Working with organizations on analytics projects, we sometimes find problems in their data. The usual response is to focus on cleaning up the immediate issue, but we urge a longer view. Bad data is not a one-time problem, and the solution is not a one-time fix.
Neither is technology the complete answer. The tools for managing data are useful, but without a strategy and cultural change, the organization will just keep on producing bad data.
What is required is a new mindset about data and what it means to the business. Data can only be useful when right people have it at the right time in a form that makes sense to them.
Why Timeliness and Trust Matter
When the data isn’t timely, business leaders can miss opportunities. According to a 2016 CGMA report, 72% of companies had at least one strategic initiative fail in the last three years because of decision delays. Forty-two percent say they lost competitive advantage to more agile competitors.
Having trustworthy information matters. In the same study, 80% of large companies had a major strategic decision go wrong because it was based on “flawed” data.
The Availability Problem
In the typical legacy model, people who wanted information requested it from IT. Weeks or months later, data analysts and users in the requesting business units received an inflexible data set that served a single purpose. Not that they weren’t valuable. Many operational reports have endured for years because they delivered the right information, but if business users wanted a different perspective, it wasn’t easy to get.
Today’s data analysts and business users demand access to data. They are getting direct access to it in many of their business applications, and they want cross-platform access and the ability to aggregate data streams. IT resources can’t keep up with the demand.
The democratization of data analysis has created a demand for clean, timely, and accurate data. Organizations that develop a strategy and a structured approach are winning the competitive race.
Strategy Drives Results
The difference between companies that leverage data for competitive advantage and those that don’t is
strategy. This goes in the organizations we encounter and is supported by the research. Digital strategy drives digital maturity, and digital maturity drives business results. The challenges for maturing organizations differs greatly from those facing early and developing organizations.
When we discuss on planning a data management strategy, we view it at three levels: strategic, operational, and tactical.
- At the strategic level, we consider how the company uses data to create and capitalize on opportunities. What data provides an advantage to the business depends on the industry and the business model. A retail operation, a hospital, and a manufacturing company will have many data streams in common, but their competitive edge will rest on the data unique to that business.
- In operational planning, we plan the technology mix that supports business processes and the infrastructure that supports the technology. At this level, we also consider operational security and privacy concerns. Operational planning also includes governance to ensure consistency, quality, and security of data streams.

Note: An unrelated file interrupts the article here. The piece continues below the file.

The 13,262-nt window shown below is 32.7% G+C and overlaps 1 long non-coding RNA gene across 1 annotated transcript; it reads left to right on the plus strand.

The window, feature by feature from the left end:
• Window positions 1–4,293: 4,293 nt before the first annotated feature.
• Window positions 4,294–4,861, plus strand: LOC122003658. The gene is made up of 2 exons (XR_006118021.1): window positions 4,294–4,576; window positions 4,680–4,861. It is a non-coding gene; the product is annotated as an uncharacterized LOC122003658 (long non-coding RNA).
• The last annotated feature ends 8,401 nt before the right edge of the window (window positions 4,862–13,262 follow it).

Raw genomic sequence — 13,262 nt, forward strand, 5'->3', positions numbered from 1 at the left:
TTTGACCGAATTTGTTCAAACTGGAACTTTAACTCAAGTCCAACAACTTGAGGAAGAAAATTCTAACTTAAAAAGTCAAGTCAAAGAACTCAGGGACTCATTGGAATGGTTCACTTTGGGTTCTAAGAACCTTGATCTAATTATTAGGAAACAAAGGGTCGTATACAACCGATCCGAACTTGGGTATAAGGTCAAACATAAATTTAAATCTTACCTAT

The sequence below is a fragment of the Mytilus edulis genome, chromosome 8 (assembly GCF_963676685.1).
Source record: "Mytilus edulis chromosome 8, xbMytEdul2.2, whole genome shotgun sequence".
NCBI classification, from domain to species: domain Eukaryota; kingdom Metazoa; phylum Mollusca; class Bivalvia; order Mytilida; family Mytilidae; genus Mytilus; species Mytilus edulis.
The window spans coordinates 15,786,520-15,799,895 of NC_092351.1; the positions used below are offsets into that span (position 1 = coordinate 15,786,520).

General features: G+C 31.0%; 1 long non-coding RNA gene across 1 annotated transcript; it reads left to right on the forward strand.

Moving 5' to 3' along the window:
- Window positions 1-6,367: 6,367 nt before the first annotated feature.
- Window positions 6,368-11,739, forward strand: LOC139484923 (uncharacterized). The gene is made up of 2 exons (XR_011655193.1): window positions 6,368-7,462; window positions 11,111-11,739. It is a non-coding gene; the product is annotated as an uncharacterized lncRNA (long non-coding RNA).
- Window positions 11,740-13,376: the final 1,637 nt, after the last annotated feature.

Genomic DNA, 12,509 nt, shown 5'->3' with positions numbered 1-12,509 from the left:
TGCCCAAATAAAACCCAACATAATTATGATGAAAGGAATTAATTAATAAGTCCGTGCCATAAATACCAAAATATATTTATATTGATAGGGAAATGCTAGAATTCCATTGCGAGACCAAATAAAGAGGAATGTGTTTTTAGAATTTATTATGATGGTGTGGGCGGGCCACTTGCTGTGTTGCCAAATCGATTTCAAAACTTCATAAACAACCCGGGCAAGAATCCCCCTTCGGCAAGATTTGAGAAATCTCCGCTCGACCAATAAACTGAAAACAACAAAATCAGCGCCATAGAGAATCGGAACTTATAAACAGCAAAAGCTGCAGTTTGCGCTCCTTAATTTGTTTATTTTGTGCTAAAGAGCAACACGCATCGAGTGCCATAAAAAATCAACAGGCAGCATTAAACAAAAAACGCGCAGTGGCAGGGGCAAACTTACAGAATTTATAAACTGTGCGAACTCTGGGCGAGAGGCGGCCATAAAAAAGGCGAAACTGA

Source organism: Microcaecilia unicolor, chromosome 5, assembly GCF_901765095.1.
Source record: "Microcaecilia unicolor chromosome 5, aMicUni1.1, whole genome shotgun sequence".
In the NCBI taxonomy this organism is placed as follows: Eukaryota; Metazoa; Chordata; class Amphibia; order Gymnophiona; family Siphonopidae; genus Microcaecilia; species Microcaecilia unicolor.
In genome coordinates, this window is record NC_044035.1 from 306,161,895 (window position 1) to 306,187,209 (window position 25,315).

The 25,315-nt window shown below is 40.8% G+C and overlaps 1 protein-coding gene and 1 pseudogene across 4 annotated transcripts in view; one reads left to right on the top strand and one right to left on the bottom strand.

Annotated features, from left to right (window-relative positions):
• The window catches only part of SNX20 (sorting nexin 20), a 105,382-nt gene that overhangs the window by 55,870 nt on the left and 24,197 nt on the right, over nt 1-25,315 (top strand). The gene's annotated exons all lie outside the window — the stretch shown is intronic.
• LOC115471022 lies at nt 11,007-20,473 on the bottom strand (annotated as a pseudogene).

- The tactical planning involves us in how we store, move, transform, prepare, and present data. It is where we create the business rules that drive data creation and quality.
The way we produce and consume information in today’s digital business world requires a different way of managing data than the old IT-centric model. IT may be keepers of the technology, but they do not own the data. Each creator and user of information in the modern organization is a data steward.
The people who create data have a responsibility to control its quality. No data quality initiative will succeed until you stop producing bad data.
A quick way to change minds about data quality is to calculate the cost. When the managers of each business unit learn the quality of their output and the cost to the organization, they will gain a new understanding of the how important data quality is.
In most organizations today, the people who analyze information spend far too much time cleaning and transforming it. As data wranglers, we often spend as much as 90% of our time in making the data fit to use and only 10% in the analysis. Data analysts are expensive and scarce. Do you really want yours spending their time cleaning up?
Consumers of data have a responsibility of communicating their needs to data analysts and visualizers. They also have the responsibility of allocating the resources to make it work.
Organizations that excel in leveraging analytics are those whose leaders have a close working relationship with the people who manage data and present the conclusions to them.
Data is a shared asset. Well-managed practices, policies, and standards will ensure that your organization can promote efficiency and effectiveness and gain the insights necessary to capitalize on opportunities.
In our next article, we will discuss how to structure a governance program to derive the best benefit from it.
1. "Connect the Dots." Chartered Institute of Management Accountants. February 2016.
2. Kane, Gerald C., Doug Palmer, Anh Nguyen Phillips, David Kiron, and Natasha Buckley. "Strategy, Not Technology, Drives Digital Transformation." MIT Sloan Management Review. July 14, 2015.
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